He was five ounces of bravado, perched on my shoulder. He would have celebrated his 17th birthday (bird-day?) this year.
He loved humans, parties and wine. Red or white. Champagne, too. Wouldn’t touch hard liquor, though. He had his limits.
He hated crows. Tolerated cats with a hiss here and there if they got too close. Dodger always got too close.
He might have loved me best, but there were many close seconds. First and foremost, the CE. Phyllis. Our kids and grandkids. Pamela and Kirk, who endured years and years of Birdie’s antics, always with good humor. Chadd, Lauren, Bryson, Lori and Dan were very special friends. Dave and Karen. Grant and Julia. Andy and Alexandra – oh, how Birdie loved Andy! Birdie glommed on to Billy and Josh – I guess he liked men. Although he loved Katherine, too. Which might be a good time to bring up the fact that although Birdie was initially presented to us as a “he”, we were later apprised on good authority that Birdie may have been a she. No matter. Birdie was Birdie. Pint-sized imperiousness, running the entire household from his perch. The ultimate watchbird, peeping piercingly that a car was approaching well before the dogs ever pricked up their ears.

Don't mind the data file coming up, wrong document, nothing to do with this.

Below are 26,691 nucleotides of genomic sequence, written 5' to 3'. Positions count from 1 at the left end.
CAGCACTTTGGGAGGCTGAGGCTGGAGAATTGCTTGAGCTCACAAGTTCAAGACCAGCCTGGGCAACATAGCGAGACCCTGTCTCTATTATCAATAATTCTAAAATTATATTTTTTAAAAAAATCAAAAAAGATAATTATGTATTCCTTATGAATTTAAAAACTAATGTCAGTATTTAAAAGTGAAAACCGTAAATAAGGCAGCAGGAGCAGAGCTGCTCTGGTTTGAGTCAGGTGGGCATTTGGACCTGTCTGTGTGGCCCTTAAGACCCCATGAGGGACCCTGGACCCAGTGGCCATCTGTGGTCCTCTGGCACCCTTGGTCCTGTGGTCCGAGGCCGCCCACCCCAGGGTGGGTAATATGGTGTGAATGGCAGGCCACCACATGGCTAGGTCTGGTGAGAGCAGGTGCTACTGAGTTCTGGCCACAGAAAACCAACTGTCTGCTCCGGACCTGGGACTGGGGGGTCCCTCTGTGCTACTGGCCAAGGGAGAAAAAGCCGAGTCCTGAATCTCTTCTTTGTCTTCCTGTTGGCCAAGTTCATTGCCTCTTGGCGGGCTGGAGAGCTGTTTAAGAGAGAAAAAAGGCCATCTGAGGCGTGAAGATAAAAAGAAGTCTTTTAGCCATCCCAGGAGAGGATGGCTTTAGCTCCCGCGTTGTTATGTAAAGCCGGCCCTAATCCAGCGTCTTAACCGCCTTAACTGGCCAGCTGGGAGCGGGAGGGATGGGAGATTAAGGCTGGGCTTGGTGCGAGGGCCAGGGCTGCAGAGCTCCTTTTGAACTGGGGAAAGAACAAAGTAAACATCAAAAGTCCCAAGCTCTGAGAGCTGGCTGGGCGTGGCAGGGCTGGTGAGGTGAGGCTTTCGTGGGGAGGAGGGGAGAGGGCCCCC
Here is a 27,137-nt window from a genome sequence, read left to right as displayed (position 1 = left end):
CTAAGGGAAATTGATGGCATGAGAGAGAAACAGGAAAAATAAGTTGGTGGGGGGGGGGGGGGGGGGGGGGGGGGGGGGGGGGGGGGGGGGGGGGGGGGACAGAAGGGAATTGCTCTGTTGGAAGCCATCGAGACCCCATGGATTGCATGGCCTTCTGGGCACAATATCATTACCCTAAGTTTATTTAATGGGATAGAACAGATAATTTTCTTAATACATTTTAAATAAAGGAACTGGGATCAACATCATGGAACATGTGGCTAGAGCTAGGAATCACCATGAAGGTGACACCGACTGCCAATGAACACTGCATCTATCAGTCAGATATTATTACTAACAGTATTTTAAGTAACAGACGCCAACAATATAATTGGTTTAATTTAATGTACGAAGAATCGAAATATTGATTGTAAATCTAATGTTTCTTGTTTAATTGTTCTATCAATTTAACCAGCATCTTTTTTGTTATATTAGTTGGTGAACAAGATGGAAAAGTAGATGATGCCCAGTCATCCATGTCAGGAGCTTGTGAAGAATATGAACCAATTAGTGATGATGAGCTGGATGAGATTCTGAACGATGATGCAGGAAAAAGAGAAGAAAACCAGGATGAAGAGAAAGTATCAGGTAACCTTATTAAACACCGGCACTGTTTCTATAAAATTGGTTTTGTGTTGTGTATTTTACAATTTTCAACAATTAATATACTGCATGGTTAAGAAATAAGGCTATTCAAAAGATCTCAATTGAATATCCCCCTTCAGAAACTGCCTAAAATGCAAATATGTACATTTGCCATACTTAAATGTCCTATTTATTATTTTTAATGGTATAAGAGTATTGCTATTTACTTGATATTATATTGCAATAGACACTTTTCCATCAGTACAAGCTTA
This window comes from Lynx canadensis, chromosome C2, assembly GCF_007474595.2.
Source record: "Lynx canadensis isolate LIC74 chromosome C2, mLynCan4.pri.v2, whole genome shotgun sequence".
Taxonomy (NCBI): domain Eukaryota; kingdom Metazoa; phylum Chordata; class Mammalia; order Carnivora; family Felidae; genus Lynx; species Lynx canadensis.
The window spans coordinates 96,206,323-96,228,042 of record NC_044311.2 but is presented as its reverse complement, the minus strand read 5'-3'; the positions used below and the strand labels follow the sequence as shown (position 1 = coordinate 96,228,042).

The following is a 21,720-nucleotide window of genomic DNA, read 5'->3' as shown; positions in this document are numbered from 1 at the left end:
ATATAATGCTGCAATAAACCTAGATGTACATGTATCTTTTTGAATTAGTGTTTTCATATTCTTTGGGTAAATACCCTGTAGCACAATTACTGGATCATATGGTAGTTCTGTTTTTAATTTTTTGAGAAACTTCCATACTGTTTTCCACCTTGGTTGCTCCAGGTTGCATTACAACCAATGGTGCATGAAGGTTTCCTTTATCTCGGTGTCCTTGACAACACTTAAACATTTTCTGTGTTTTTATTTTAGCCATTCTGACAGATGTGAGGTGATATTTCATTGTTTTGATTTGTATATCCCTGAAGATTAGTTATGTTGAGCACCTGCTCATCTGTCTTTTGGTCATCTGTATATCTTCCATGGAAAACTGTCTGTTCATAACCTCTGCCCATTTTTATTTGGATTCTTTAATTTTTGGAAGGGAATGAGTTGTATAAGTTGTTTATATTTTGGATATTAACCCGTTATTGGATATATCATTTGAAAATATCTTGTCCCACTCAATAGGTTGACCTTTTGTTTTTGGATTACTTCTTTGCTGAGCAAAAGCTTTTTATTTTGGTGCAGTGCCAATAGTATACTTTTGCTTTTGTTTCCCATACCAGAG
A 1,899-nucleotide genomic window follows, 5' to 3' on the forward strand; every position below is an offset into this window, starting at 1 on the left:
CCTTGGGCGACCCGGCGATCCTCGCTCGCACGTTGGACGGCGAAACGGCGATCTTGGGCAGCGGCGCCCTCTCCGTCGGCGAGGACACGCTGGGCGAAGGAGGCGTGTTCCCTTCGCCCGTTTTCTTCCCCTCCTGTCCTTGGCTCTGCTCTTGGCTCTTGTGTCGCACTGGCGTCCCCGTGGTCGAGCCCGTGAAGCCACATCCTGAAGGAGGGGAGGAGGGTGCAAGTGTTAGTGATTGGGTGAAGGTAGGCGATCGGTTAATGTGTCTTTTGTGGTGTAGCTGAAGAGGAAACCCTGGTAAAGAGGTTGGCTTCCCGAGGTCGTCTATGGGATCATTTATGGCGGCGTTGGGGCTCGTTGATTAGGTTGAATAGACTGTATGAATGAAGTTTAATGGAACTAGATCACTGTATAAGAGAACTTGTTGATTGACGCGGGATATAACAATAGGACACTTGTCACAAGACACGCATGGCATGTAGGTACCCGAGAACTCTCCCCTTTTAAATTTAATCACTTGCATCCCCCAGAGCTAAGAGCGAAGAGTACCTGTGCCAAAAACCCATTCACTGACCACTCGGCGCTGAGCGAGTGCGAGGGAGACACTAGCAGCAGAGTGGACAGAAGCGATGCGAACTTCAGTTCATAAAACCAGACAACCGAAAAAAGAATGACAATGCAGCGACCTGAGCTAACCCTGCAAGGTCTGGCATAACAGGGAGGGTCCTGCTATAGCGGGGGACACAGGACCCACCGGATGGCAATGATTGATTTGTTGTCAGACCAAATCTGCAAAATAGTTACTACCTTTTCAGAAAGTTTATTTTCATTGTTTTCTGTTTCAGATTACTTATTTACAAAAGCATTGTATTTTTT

Birdie had so many close scrapes over the years. Our first dog, Peaches, couldn’t resist capturing him in her jaws. Fortunately, she was a Golden Retriever, soft-mouthed, and Birdie lived to tell the tale. He escaped once from Granny’s house and was miraculously rescued by a UPS driver who encountered the bird waddling furiously and awkwardly across the street in front of his truck. There were many Birdie tales to tell, including the time he inexplicably flew into our pool and I was thus required to leap in after him, fully clothed. Dripping wet, I rushed him to the vet, who pumped the water from his little air sacs (cockatiels don’t have lungs) and didn’t even charge me for the emergency visit. (Dr. Sellers, Cat & Bird Clinic)
I took Birdie in to see Dr. Sellers not too long ago. He seemed to be slowing down a bit. Arthritis, she said. But also, as a yellow Lutino, he was past his expiration date. “They die by age 15,” she said, implying that we needed to be ready for him to go at some point in the not-too-distant future.
Yet he seemed to have caught a second wind of late. He was bossing us around just like in the old days. But something went wrong. I wasn’t there when he needed me and I will never forgive myself. Birdie met a tragic end just a few days after Christmas.
When I brought Birdie home back in 1998, I had not done my homework. I thought he would live two or three years, like a parakeet. Little did I know that he would become our companion of a decade and a half, peeping incessantly for Cheerios, a bath in the sink, a shoulder ride, neck rub or a sip of wine.
He annoyed me to no end, and I miss him more than you can imagine. I know the world is full of far greater tragedies, but the loss of a pet is a keen misery I wish we all could be spared. My heart literally aches, every single day.
Thank you to all who embraced Birdie as your friend, many of you who cared for him in our absence over the years. Small but mighty, he will long live on in our memories. Rest in peace, dear little bird.